Discussion in 'Fibromyalgia Main Forum' started by Beadlady, Nov 2, 2010.
Do you have have a hard time trying to determine if your car wheels are low or flat?
While the car is 'sitting' or while actually driving it?
If 'sitting', if you don't have a tire pressure gauge to check, the tires should be very firm when you poke at them (almost no give--if that makes any sense).
While going down the road, if you notice the car consistently 'pulling' to one side or the other, that could also indicate that air is needed in the tire.
Me, personally, I check my tire pressure about once a month, so I am pretty good about 'eyeballing' them to see if everything looks OK. Low tire pressure can cause some problems, the major one in my book is LESS gas mileage--which is a biggie with me, as I drive a truck that gets about 17 MPG on a *good* day!!!!
Hope this helps, and have a good morning!
If you don't drive your car a lot, the tires can flatten out on the bottom where they sit. When you drive it, it will feel funny. This happens when tires aren't inflated fully. As the car is driven, the tires even out.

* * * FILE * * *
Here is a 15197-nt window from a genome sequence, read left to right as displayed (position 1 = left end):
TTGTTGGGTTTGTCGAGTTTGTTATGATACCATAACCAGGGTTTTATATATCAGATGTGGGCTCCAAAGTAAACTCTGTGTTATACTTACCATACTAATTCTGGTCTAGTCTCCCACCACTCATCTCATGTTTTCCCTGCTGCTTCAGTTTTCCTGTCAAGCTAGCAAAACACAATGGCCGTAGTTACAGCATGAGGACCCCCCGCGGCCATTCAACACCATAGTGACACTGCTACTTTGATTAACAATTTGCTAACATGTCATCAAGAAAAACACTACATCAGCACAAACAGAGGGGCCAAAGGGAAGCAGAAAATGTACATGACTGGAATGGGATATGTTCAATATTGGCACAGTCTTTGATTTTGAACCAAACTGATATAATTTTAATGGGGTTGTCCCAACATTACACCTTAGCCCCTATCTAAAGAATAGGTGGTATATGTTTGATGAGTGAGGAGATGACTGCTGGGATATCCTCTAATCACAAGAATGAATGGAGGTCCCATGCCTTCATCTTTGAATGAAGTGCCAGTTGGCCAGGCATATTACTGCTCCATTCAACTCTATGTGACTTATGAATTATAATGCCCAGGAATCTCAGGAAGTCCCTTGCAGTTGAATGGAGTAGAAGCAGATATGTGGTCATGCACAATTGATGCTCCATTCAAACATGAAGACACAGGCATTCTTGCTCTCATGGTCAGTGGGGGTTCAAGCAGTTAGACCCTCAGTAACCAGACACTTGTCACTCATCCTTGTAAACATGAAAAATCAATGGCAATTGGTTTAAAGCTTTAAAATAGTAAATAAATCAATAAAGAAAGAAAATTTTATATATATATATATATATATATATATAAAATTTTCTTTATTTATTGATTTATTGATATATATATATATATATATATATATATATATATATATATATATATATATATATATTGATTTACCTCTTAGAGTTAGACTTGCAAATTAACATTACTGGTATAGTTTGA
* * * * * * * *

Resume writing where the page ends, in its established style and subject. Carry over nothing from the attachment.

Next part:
I have my own little battery-operated compressor with the air guage built in to the hose. It is more accurate than the little hand-held guages. If a tire is low, I just turn on the compressor and fill it up. I got mine at Sears.
I no longer drive much. My car is 8 years old and just broke 30,000 miles. I think it's gonna last me the rest of my life
Is really nice. They have a new beautiful service area for trucks and SUV's and another for cars. Both have wi-fi; TV's; free coffee, tea, etc.; and free snacks. I pay more for my oil changes there but they go through about 20 different things in the car. I have never had to fill up any fluids and they check the air in the tires. Since I get synthetic oil, I only have to have it changed twice a year. In between, I have to check the tires myself. They would do it but I don't want to have to take it in and wait.
It's best to check the tires after the car has been sitting. When the car is driven and the tires heat up, it changes the pressure. The pressure inside the tires is always changing as the pressure and temperature in the ambient air outside changes. As long as they aren't really low, there usually isn't a problem. Still, you get the best wear and gas mileage when they are right on the money.
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